In the overall scope of his body of work there are two sides to this man, this writer, this artist, this son, this father, this journalist, this philosopher, this human being, this was as Camus said, just a life. Albert was many things and this is something I always admired about him. One of his quotes said, on the day I am only a writer is the day I will stop writing forever. He said, don’t walk in front of me or behind me, walk to the side of me and be my friend. I think he also said that, a free press can of course be good or bad, but without freedom it most certainty will be bad.

Think about some of them. I don’t know. Said above, these are some of his more well-known quotes that I paraphrased. Here was a citizen and an artist of democracy, a firm believer of respecting a nation’s sovereignty, and he was also very conflicted by what it means to be a human being during such an alienating era. He didn’t have all the answers or even many of the answers to the questions that troubled him. He was given spite by some of his closest friends for his work in an essay about revolution, in where he traced the historical steps of the concept of a rebel within an overall political apparatus. Most well-known is the fight between him and Sartre. On one hand you had two young men who got as big if not bigger than the voices of the post world war america literary scene. They were in many ways very different types of thinkers. Camus was more of  a disciplined writer/journalist born from poverty and working class upbringing. Sartre was a mad-man stone cold at times/ brilliant philosopher who strove for something greater than most of us can possibly even think about. For evidence of this, check out his existential page turner called, Being In Nothingness. Mind…Blown.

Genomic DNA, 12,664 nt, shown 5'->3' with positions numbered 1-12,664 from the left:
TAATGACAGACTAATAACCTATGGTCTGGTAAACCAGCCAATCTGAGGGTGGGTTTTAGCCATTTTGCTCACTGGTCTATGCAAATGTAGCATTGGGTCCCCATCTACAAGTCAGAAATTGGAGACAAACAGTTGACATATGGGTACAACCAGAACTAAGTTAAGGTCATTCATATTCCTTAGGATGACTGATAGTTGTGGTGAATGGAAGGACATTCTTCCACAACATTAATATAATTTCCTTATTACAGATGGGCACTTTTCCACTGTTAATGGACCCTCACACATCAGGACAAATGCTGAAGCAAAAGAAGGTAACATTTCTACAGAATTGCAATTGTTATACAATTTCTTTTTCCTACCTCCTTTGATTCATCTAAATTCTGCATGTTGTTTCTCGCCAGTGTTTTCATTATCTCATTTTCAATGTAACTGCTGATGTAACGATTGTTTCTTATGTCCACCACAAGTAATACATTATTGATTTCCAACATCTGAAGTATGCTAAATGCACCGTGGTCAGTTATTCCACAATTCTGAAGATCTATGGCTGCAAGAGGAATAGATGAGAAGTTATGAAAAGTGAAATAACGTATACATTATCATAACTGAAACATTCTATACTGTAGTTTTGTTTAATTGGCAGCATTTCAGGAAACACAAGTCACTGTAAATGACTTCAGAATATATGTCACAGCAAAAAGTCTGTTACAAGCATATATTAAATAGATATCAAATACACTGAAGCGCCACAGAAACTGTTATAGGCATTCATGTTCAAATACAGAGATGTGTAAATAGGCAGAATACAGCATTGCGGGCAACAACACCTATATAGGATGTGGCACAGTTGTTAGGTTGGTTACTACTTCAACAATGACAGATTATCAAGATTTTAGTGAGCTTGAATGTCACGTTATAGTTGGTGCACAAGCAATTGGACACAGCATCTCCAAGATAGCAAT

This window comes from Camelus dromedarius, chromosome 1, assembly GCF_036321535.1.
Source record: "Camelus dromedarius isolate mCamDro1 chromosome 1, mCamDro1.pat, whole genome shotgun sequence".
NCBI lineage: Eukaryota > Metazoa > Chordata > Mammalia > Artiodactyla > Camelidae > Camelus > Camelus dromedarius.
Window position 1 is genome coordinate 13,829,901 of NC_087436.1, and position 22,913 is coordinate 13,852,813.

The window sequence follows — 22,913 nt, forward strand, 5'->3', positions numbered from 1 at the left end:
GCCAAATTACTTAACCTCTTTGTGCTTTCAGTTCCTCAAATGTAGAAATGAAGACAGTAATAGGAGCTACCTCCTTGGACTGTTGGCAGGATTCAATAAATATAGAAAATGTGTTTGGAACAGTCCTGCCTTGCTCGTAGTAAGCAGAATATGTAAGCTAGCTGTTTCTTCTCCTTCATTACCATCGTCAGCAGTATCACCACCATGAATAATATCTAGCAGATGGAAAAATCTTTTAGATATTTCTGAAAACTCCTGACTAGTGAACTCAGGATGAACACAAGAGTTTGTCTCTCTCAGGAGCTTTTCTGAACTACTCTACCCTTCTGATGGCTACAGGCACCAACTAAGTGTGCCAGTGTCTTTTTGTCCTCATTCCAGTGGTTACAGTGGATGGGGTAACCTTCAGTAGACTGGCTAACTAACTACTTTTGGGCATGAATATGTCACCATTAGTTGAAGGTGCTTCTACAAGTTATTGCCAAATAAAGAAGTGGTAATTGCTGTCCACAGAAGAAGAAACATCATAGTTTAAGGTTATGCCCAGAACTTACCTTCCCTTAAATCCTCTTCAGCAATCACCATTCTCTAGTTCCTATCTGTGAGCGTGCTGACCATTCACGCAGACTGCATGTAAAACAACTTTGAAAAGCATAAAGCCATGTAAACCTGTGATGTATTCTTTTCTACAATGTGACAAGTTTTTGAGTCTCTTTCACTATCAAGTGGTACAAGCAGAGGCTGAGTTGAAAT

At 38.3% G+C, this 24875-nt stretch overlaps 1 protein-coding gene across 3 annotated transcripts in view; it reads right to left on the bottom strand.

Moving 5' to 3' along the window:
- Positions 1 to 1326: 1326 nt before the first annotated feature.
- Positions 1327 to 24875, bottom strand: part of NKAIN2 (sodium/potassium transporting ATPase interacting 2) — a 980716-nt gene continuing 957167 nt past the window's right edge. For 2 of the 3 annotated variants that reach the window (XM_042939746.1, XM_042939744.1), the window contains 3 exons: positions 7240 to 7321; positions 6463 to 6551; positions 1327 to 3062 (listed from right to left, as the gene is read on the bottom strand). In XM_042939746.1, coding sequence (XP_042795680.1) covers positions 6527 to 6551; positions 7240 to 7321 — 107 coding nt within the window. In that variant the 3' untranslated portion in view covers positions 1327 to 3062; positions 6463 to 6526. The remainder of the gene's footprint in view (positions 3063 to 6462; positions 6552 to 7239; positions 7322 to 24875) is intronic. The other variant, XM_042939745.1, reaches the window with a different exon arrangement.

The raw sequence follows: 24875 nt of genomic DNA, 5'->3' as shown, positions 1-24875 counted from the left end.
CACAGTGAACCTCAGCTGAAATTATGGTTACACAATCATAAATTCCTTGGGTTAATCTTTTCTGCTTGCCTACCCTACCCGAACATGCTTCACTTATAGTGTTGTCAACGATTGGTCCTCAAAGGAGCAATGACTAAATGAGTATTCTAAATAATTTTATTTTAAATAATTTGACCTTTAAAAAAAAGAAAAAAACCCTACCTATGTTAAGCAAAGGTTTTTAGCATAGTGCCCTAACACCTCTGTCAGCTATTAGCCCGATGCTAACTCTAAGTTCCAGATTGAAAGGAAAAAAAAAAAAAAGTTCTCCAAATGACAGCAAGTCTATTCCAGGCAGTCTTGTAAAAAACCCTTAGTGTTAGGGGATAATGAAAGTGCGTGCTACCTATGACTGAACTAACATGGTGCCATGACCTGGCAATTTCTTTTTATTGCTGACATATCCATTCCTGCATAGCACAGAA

Anyway, on one side of the spectrum you had Sartre who grew to be a fundamental voice (at times I think, used) inside of the communist party, while Camus was said to be a bit more conservative when it came to his approach when discussing concepts such as the battle that was tearing Algeria apart. Camus in my opinion wasn’t controlled by an outright easy to define ideology, but rather he was what today we would call, a Humanist. He didn’t always know what was this or that, what was black or white when it came to  right or wrong, but he always knew what he loved and would die protecting. Camus was also appalled how some within his circle never really stood-up against the gulags. I’m not sure how deep this went but I do know Camus and Sartre always were rivals of each other, even before they were famous they got into arguments, even down to the friendly drinking kinda night when you fight just to fight. They always respected each other as friends, I do know that. I think their fight was sensationalized for magazine sales, but there’s some weight to it as well, and if nothing else this information gives us more of an idea to who these two men were.